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One of my very favorite comfort foods is meatloaf. It is not easy to duplicate in vegan cookery, although recipes abound for variations of this classic main dish.  I have been on a quest for four years to find the texture and flavor I am looking for. I think I have found the one with this hearty loaf from Anne Gentry, owner of Real Food Daily restaurant.

The most important technical factor in a loaf, for me, is that is MUST hold together tightly and slice well. Loaf recipes can be tricky l and I will admit, I messed up on my first try.

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Not a problem, though, because I just crumbled the whole loaf and froze it to use later in a Shepherd’s Pie! Never waste good tasting food!

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I tried again and followed the directions explicitly and the second loaf turned out perfectly. I think I overcooked the tempeh the first time around. Yes, the recipe is a bit fussy, but the results are worth it– a substantial, tasty tempeh loaf, great paired with your favorite gravy or cold the next day on a sandwich, just like Mom used to make–well, sorta.

Tempeh Meatloaf

from The Real Food Daily Cookbook

1 tbsp. plus 2 tsp. canola oil

1 ½ pounds tempeh

1/3 cup organic ketchup

1/3 cup yellow miso

¼ cup nutritional yeast

2 tbsp. unsweetened soy milk

¾ cup gluten flour

1 cup finely chopped onion

½ cup finely chopped celery

½ cup finely chopped peeled carrot

1 tomato, finely chopped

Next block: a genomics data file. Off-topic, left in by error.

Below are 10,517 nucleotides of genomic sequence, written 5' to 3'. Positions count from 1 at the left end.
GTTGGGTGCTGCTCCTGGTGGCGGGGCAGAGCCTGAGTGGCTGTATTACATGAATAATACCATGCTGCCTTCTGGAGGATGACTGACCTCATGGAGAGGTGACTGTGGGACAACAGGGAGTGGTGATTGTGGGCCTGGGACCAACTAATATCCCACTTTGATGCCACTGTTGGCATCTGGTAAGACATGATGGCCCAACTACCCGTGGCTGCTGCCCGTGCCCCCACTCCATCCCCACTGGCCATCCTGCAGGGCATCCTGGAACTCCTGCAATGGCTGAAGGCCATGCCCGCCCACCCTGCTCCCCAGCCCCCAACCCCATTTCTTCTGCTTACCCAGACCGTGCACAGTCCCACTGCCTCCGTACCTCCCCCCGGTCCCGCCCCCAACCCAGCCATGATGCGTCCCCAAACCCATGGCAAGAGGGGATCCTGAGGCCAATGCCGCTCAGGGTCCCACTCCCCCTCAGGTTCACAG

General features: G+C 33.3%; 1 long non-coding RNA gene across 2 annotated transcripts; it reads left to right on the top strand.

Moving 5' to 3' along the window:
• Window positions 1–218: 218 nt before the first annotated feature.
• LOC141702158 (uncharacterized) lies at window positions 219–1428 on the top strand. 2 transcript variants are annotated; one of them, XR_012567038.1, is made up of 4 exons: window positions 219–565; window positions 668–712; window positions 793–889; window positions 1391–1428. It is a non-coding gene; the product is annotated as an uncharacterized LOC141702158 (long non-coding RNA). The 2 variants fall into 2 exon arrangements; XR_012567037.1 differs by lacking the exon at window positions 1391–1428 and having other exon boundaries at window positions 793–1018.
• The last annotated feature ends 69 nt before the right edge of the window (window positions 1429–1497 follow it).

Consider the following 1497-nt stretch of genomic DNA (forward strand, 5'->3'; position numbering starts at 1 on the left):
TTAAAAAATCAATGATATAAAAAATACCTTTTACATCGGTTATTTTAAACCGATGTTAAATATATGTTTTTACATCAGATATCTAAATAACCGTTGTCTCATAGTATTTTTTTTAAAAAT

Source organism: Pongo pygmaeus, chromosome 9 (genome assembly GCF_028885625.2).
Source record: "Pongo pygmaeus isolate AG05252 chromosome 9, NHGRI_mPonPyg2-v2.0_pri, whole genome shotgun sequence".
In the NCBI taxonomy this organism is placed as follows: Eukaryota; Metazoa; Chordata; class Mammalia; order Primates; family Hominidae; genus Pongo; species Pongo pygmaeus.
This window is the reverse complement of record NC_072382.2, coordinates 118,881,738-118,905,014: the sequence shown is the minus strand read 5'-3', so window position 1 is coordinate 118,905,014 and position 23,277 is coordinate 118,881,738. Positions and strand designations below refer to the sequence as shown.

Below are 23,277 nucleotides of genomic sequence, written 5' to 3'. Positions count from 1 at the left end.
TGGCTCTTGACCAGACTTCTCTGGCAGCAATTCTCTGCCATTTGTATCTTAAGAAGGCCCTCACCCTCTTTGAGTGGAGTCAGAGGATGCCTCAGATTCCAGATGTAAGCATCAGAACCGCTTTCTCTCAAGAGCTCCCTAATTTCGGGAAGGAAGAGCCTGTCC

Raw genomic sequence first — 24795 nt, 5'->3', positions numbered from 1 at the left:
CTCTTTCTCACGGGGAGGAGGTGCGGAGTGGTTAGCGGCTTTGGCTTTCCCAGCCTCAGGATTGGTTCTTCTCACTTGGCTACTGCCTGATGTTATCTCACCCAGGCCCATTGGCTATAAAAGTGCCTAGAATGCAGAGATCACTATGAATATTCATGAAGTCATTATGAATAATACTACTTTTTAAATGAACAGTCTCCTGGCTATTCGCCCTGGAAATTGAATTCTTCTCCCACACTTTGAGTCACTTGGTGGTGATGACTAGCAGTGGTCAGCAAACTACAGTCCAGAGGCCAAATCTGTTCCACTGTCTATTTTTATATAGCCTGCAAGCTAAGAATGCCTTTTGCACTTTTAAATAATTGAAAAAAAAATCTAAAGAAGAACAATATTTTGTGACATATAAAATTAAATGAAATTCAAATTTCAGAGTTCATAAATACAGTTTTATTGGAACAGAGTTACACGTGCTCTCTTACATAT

2 tsp. minced garlic

1 tbsp. finely chopped fresh oregano or 1 ½ tsp. dried

1 tbsp. finely chopped fresh rosemary or 1 ½ tsp. dried

2 tsp. finely chopped fresh thyme or 1 tsp. dried

1 tsp. sea salt

1 tsp. freshly ground black pepper

1 tsp. sesame oil

shred

Preheat oven to 375. Coat the inside of a 9 inch loaf pan with 1 tsp. sesame oil and set aside. Shred tempeh with the shredder blade of a food processor or a hand grater.  In a large bowl, combine the ketchup, miso, nutritional yeast and soy milk. Add the tempeh and stir just to coat. Sprinkle gluten flour over mixture and combine. Mixture will be moist.

mix

Transfer to sheet pan oiled with 1 tsp. canola oil. Cover with foil and bake 15 minutes, stirring occasionally, until heated through. Meanwhile, sauté the onion, celery, carrot and garlic in 1 tbsp. canola oil until soft (about 8 minutes). Add tomato, spices, salt and pepper and continue to cook another 5 minutes. Add tempeh mixture to hot vegetable mixture and mix well. Note: vegetable mixture must be hot when adding together. Transfer to loaf pan and pack tightly. Cover with foil and bake 25 minutes. Uncover and bake 20 more minutes or until brown. Allow to cool in pan for at least 5 minutes before removing. Slice and serve hot with your favorite gravy.

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Tofu Curry

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This recipe is a client favorite! It’s a north Indian style curry, filled with aromatic spices and baked tofu.

The recipe comes from the cookbook “Vegan Indian Cooking” by Anupy Singla. Ms. Singla generously provides the recipe on her website as well. You can find it here.

With authentic Indian cooking, it’s all about the spices. Once you gather them together, the process runs pretty smooth and simple.

grindThe recipe starts with the grinding of the aromatics which will be folded into soy yogurt and a few spices then added to fried spices in the saucepan.

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blend